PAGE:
Consumers are confident they understand the contract they sign when buying a smartphone, but our research shows they don't comprehend these documents very much at all. In fact the more information they are provided with the worse their understanding.

We also found the more confident a participant was in their abilities (measured through perceived self-efficacy), the worse they did. However, if a person believes the information provided by the phone company is useful, they tend to understand their contract more thoroughly.

Those with vocational qualifications did worse than any other educational levels (this group was also the most confident that they had understood the agreement). And people whose first language wasn't English did worse than all others.

Informed consent sits behind most legal agreements, but in reality, the notion of informed consent is mostly measured by directly asking consumers whether they understand their obligations and rights under a contract.


A person might claim to understand the implications of their signing a contract, but fail to realise the consequences until a challenge arises from or related to the terms of the contract.

At the moment, regulators and the industry tend to rely on anecdotal and self-assessed questionnaires when judging the effectiveness of regulations and codes on these agreements. What our research shows is this actually needs to be based on evidence from more sophisticated research, beyond simple questionnaires.

How we measured how much people understand

As part of our research, from Deakin University's Centre for Organisational Health and Consumer Wellbeing, we selected 362 participants randomly from an online database of 350,000 Australians and gave different groups different types of information that would be provided when they purchased a smartphone. We then asked them a series of questions or posed a series of problems that might arise in the operation of their smartphone agreement.

Examples of the questions were:

• "How much would a two minute call cost on this plan?"
• "How much data is included in this per month?" and
• "Are calls to 1800 numbers, such as Centrelink, included in this plan?"

All the responses had multiple-choice possibilities, so the test was arguably easier than it would be in real life. One third of those participating received what was an overview of the plan - the kind you might receive from a salesperson.

Another third received this sales pitch and a standard Critical Information Summary (CIS), the two page document you are required by law to receive before you sign the agreement. The final third received the sales pitch, the CIS, and a detailed 32-page terms and conditions document.

We attempted to make the process as easy as possible for participants. For example, all the participants could go back and read these documents throughout the experiment, so there was no deception or trickery. We measured their understanding of the agreement through these questions in the knowledge test 24 hours after they first received the documentation, and then two to three weeks after they had first received it (while providing them with the opportunity to go back and read the documentation at any time).

We also measured a few other self-assessed items such as financial literacy, the believability of the documentation, their satisfaction, understanding, and the relevance of the information that was provided.

What this means for regulations about contracts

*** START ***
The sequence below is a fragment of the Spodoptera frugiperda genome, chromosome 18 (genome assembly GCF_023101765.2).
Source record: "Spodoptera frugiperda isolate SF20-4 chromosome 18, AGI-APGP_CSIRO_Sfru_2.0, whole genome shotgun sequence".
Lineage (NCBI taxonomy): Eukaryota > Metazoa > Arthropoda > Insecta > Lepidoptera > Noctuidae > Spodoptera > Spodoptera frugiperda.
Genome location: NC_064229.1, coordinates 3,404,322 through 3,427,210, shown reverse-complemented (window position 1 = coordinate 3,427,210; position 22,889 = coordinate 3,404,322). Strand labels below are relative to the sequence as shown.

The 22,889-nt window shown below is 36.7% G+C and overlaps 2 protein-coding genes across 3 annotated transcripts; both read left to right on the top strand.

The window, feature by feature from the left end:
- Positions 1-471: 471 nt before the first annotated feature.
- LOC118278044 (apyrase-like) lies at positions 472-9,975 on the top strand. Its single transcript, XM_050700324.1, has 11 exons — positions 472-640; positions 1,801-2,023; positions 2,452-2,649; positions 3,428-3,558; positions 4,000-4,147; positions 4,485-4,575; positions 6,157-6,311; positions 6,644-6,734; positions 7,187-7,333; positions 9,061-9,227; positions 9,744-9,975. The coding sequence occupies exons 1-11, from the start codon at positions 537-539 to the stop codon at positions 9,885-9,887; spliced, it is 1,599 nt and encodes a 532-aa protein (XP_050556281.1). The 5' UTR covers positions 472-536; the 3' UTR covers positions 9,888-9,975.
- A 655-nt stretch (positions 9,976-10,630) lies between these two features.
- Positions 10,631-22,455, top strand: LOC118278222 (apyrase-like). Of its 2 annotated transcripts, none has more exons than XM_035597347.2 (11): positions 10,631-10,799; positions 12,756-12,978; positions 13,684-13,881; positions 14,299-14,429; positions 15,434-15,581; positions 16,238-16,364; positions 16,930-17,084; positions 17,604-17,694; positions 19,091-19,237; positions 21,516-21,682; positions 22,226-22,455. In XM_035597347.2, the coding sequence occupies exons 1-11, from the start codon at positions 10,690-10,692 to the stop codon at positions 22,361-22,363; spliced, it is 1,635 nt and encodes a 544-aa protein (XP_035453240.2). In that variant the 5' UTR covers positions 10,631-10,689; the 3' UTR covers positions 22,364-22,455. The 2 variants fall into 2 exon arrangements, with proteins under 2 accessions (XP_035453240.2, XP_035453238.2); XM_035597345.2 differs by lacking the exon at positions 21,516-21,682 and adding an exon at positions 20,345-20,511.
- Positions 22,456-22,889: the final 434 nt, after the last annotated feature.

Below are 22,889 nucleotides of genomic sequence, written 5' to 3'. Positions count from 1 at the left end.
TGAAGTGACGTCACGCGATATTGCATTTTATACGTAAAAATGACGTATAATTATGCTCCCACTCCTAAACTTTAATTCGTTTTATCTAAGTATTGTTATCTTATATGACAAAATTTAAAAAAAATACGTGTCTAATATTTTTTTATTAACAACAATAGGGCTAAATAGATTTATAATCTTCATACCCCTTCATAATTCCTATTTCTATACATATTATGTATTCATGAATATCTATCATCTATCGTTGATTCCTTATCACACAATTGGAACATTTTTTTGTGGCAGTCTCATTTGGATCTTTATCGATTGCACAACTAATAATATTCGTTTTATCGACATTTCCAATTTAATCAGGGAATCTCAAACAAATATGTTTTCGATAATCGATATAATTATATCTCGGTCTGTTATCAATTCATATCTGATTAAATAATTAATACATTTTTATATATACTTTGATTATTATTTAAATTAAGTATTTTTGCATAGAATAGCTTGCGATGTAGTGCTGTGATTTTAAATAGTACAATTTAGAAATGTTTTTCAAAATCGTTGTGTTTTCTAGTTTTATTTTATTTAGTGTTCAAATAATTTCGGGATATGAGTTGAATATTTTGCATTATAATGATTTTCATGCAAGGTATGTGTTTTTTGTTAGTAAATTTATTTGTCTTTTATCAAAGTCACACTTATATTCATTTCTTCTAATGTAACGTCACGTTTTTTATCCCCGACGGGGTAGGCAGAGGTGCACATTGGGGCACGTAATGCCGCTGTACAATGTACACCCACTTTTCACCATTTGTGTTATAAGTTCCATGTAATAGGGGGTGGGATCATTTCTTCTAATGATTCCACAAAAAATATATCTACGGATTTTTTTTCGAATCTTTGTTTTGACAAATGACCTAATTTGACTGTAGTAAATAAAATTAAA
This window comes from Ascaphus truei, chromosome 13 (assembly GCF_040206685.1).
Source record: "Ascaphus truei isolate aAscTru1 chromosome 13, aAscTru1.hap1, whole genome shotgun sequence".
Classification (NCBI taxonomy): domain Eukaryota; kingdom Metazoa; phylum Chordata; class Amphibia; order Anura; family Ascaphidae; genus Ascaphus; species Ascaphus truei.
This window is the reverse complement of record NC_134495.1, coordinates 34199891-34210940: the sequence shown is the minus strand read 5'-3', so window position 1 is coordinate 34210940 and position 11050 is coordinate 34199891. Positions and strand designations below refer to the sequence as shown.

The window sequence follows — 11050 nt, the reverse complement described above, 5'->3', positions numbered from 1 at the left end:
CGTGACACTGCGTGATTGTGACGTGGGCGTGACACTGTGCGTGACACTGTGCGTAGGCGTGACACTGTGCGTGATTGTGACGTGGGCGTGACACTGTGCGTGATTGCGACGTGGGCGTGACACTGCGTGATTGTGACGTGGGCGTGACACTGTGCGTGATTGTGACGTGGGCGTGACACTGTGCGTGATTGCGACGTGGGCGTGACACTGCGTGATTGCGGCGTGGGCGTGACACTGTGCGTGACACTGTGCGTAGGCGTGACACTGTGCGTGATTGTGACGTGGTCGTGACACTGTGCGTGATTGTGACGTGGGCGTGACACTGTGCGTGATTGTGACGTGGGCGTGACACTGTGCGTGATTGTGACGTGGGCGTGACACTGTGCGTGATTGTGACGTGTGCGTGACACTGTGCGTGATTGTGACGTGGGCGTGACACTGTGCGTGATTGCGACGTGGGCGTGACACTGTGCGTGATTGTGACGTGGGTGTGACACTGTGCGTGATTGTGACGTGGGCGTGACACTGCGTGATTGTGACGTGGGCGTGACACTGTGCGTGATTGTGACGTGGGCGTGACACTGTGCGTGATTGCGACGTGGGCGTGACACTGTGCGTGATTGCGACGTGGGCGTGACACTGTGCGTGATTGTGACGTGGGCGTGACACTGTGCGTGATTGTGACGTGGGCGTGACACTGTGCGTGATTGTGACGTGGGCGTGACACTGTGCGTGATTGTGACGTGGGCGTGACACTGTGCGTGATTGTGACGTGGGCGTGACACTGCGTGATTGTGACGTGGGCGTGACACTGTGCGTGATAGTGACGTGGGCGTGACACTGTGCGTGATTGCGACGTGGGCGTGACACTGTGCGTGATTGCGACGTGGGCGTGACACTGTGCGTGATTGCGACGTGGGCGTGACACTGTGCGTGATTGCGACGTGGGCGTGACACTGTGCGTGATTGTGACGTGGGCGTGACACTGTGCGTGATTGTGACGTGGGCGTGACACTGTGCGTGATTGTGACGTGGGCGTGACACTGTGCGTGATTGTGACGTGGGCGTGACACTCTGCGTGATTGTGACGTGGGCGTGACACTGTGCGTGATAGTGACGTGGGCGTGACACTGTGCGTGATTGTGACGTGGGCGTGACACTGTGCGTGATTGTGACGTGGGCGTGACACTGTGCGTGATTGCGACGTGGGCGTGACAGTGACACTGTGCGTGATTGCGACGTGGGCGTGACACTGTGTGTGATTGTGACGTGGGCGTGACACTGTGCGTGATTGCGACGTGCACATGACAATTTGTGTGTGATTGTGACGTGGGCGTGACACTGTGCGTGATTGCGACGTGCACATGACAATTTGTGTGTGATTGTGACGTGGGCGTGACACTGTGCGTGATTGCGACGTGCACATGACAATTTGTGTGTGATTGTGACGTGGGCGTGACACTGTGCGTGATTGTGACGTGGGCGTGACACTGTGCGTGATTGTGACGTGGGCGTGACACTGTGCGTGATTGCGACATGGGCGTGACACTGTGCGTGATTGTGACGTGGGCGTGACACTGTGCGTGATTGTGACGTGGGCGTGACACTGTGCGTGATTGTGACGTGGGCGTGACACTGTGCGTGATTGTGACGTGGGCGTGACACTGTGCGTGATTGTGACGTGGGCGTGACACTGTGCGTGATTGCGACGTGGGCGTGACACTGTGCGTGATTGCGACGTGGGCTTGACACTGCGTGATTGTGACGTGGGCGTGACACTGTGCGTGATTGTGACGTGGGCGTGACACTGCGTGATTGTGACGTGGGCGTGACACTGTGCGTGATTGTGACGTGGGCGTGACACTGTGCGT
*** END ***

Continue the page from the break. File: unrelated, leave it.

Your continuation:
In 2017, the telecommunications industry and the Australian Communications and Media Authority will be re-assessing the customer information obligations framework for telecommunications companies - what is referred to as the Telecommunications Consumer Protection Code (the TCP code).

The Australian telecommunications industry wants more flexibility with fewer restrictions in the information provided on a mandatory basis to consumers, and has been arguing for this for a long time. They contend that current mandatory consumer information requirements, particularly in terms of the amount of information that must be provided at point-of-sale, are not necessarily useful to consumers and results in substantial cost to the industry.

Consumer advocates are concerned that important consumer protections could be lost in this process, to the detriment of both industry and its customers.

As part of our research we also looked at the responses of these key stakeholders. What we found is that these groups both underestimated and overestimated the capacity of consumers to solve these everyday problems. Regulators had the most realistic expectations of consumers comprehension of their agreements. Consumer advocates underestimated consumers' comprehension and telecommunications representatives overestimated consumers' ability to understand the detail of their agreements.

The key finding from this research is that none of us are good predictors of what consumers understand or comprehend. Not even consumers themselves.

We're biased, and we shouldn't rely on our own warped understanding of what we think we are capable of to make judgements about what we think others are capable of. This inevitably leads to a strong argument that regulators and telcos should be undertaking rigorous and neutral research to test the effectiveness of contracts, codes, and regulations prior to their release. In other words, these key bodies should be undertaking a form of due diligence in relation to consumer wellbeing, in addition to the legal and financial implications.

And at a policy level, it's unrealistic to expect consumers to have anything more than a moderate understanding of even the easiest contractual elements of a legal agreement, and highly unrealistic to expect that people can respond to difficult or complex issues that might arise from the operation of that agreement.

This article was originally published on The Conversation. Read the original article.